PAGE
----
Monday, March 30, 2015
Home Depot water testing and RainSoft
I have recently seen a significant uptick in people investing several thousand dollars in a whole house water "softener" system that is sold as a water "purifier". When you walk into Home Depot, you are practically assaulted by a sales force that tries to snare you into having your water "tested" for free. This testing is not true water quality testing - they are testing for TDS - total dissolved solids. TDS is something that you can easily find on the web for free and is basically reflective of how much calcium there is in the water (technically it's the sum of all the cations and anions in the water - calcium, magnesium, carbonates, chloride, etc). If you make the mistake of getting RainSoft to test your water for free, they will call you to tell you your water is full of impurities, but they will have no idea about any of the common water contaminants. Since we have relatively hard water here in Florida, the TDS test can be made to "look" quite alarming (however the TDS of our water is only slightly higher than some pristine spring waters from around the world).
After the call from RainSoft that informs you that your water is full of "impurities", they send a salesman to your house who will "test" your water right in front of your eyes. He will even test your bottled water for you for free. You will see the RainSoft water crystal clear and all the other water "full of impurities". However, again, the only thing they are testing for is TDS - which is basically calcium and magnesium (and their associated anions). If you ask the salesman "Wait a minute, I thought calcium and magnesium are good things, aren't they?" ... the response is "yes, but you can get that from your food - it doesn't need to be in your water." Then you might ask, "And sodium does belong in my water?" the salesman response is "We only add a little bit of sodium to purify your water." This reasoning is a little irrational - to pull out one Ca2+ ion, you must put in two Na+ ions.
A water softener is not a water purifier. It simply exchanges the calcium and magnesium in your water for sodium. Yes, this water "cleans" better and soaps work better. But there is something fundamentally wrong with drinking salt water instead of spring water with natural minerals. Just watch your blood pressure soar and your bone density decline. The good old fashioned carbon filter is still a pretty good water purifier. Reverse osmosis is also a good strategy for water purification.
Dr. Mercola's opinion:
"If you would like to have your water tested, the most comprehensive test kit I recommend is from National Testing Laboratories. We have these test kits available at cost, a significant discount from the standard online price. If you're interested, you can purchase a test kit for Well Water or for City Water.
If you could only afford one filter there is no question in most experts minds that the shower filter is the most important product to buy for water filtration, even more important than filtering your tap water. This is because the damage you incur through your skin and lungs far surpasses the damage done by drinking water (which at least gives your body a fighting chance to eliminate the toxins through your organs of elimination).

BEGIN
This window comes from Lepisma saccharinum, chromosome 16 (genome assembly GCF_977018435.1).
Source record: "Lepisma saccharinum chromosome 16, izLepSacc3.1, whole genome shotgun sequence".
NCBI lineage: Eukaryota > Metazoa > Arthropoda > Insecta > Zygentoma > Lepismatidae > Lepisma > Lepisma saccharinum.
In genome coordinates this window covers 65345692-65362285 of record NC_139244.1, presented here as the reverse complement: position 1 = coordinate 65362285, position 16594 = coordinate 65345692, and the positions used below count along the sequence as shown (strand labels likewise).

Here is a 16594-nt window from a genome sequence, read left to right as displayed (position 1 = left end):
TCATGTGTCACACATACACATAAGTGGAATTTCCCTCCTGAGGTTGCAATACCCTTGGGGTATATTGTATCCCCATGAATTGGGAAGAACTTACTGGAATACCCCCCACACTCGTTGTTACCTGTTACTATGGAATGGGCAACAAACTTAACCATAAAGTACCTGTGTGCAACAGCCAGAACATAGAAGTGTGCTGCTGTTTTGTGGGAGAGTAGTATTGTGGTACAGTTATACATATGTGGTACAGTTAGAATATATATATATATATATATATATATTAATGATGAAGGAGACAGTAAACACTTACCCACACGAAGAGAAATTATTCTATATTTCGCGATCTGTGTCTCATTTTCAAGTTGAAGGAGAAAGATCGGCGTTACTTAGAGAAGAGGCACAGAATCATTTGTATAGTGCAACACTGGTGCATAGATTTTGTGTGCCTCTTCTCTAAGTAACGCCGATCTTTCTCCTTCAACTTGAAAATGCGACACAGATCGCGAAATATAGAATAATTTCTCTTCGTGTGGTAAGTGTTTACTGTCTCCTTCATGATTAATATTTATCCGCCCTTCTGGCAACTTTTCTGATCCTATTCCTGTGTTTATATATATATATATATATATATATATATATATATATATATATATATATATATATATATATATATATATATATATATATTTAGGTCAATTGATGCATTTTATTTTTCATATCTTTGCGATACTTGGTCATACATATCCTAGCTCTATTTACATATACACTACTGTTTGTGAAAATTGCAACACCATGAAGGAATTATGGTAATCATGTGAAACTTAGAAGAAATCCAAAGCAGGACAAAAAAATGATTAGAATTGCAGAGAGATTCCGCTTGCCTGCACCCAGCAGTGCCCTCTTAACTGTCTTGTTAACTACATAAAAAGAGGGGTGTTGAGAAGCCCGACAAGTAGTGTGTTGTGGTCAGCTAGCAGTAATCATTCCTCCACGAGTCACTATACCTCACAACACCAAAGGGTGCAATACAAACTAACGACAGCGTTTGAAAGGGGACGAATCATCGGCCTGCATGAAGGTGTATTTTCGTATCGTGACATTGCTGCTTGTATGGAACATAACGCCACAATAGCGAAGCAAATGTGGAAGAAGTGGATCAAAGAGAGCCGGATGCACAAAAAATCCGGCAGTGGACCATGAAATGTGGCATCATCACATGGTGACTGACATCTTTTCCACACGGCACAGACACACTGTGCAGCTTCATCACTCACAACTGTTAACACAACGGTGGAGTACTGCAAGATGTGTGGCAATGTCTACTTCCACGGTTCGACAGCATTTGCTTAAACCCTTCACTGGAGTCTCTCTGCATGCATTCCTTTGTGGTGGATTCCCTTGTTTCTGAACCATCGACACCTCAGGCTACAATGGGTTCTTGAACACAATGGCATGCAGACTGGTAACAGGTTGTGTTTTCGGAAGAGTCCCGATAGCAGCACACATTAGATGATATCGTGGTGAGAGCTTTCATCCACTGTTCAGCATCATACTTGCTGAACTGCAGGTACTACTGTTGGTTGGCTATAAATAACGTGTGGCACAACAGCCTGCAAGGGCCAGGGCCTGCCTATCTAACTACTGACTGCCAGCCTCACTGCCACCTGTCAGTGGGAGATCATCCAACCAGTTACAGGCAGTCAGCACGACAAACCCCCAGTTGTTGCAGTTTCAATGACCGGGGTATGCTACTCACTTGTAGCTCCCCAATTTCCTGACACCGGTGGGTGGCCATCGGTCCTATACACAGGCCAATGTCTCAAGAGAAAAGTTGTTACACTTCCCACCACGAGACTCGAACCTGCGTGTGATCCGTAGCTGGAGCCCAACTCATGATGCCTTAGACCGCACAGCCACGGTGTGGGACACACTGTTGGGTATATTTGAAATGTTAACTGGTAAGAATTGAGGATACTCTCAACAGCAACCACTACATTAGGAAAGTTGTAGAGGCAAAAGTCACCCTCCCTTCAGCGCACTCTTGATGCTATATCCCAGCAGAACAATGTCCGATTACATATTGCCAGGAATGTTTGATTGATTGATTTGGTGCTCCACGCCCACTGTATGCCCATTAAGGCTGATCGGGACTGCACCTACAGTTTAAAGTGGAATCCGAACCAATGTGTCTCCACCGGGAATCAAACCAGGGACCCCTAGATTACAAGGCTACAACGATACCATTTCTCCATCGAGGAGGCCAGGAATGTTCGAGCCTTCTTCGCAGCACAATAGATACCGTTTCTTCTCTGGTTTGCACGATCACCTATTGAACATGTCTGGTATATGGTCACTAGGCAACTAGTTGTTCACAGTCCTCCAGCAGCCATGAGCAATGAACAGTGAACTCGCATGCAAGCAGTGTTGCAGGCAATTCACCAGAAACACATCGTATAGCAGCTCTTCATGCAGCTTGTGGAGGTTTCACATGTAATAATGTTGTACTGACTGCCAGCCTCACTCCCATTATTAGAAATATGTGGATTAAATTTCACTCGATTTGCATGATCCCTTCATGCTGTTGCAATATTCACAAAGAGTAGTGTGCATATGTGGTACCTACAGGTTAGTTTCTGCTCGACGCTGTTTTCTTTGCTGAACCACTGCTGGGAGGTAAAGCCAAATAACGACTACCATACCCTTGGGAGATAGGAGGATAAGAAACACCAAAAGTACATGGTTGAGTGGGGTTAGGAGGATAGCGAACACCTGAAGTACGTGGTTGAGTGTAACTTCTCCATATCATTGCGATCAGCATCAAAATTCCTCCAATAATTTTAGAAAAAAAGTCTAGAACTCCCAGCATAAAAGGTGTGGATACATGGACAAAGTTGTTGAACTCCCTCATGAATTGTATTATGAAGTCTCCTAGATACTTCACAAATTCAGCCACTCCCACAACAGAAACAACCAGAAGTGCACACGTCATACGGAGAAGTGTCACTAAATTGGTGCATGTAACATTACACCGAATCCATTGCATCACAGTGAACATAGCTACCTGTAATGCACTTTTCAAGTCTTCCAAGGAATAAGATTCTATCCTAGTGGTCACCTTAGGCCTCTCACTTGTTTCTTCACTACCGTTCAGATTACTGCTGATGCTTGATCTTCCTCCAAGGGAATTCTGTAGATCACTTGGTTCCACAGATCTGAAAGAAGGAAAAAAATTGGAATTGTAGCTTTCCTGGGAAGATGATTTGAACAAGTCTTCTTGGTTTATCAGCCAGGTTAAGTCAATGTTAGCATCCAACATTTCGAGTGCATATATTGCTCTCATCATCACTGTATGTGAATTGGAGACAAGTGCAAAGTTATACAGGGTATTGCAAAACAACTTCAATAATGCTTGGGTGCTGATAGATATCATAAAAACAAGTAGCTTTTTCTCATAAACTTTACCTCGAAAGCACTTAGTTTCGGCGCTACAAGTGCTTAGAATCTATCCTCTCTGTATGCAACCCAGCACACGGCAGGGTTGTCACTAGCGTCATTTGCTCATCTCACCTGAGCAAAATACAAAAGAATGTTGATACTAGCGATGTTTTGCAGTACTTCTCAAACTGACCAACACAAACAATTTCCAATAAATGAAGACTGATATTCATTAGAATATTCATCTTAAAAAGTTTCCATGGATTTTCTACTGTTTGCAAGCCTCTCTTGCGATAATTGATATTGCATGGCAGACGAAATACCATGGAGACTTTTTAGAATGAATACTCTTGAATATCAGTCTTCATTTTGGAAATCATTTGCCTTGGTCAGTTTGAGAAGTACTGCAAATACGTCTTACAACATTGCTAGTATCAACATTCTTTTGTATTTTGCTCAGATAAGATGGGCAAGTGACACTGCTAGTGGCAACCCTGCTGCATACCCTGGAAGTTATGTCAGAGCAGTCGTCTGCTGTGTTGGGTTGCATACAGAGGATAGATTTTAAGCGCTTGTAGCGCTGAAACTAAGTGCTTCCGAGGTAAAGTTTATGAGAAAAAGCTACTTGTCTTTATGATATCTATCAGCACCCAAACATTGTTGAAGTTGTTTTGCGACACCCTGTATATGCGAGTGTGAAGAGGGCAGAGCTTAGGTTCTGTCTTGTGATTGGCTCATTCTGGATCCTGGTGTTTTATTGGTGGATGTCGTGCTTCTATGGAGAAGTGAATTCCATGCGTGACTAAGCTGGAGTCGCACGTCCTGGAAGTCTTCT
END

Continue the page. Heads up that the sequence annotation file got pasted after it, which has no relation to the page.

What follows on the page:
An even better solution to the problem of harsh chemicals and toxins in your home's water supply is to install a whole house water filtration system. This not only protects your body, but also your appliances as well.
There's just one water line coming into your house. Putting a filter on this is the easiest and simplest strategy you can implement to take control of your health by ensuring the water and the air in your house is as clean as possible.
Just remember, if you are getting your water from a municipal source your indoor air quality, especially in the winter when your windows are closed, is likely atrocious. This is related to the chlorine and other toxins evaporating from all your toilet bowls, showers, baths, dishwashers and washing machines.
My advice for whole house filtration systems is as follows: Find a system that uses at least sixty pounds of filter media and can produce eight or more gallons a minute. When you are running two different showers, the dishwasher and the kitchen sink at the same time, you'll find our why these minimum levels are so important.
Now, this recommendation covers a home or apartment up to 3200 sq./ft, or in other words, a residence with about three and a half bathrooms. For more than that you will probably require two whole house water filtration systems.
You also need to look for a whole house water filter that has three separate stages of contamination removal:
•Stage one removes sediment.
•Stage two removes chlorine and heavy metals.
•Stage three should be a heavy-duty carbon filter for removing hormones, drug residues, chemicals, pesticides, and herbicides.
You want to look for granular carbon in the carbon filter, not a solid block of carbon. The granular carbon allows for better water flow, which translates to more water pressure and better filtering properties as well.
You also want to look for NSF certification, which ensures your water filter is meeting national standards. NSF certification is not given before a product can prove it removes everything it claims to remove. It's also good to makes sure all particles under .8 microns are being filtered out of the water. A lower number is actually better, but .8 microns is the standard I recommend because that covers most bacteria, viruses and VOCs."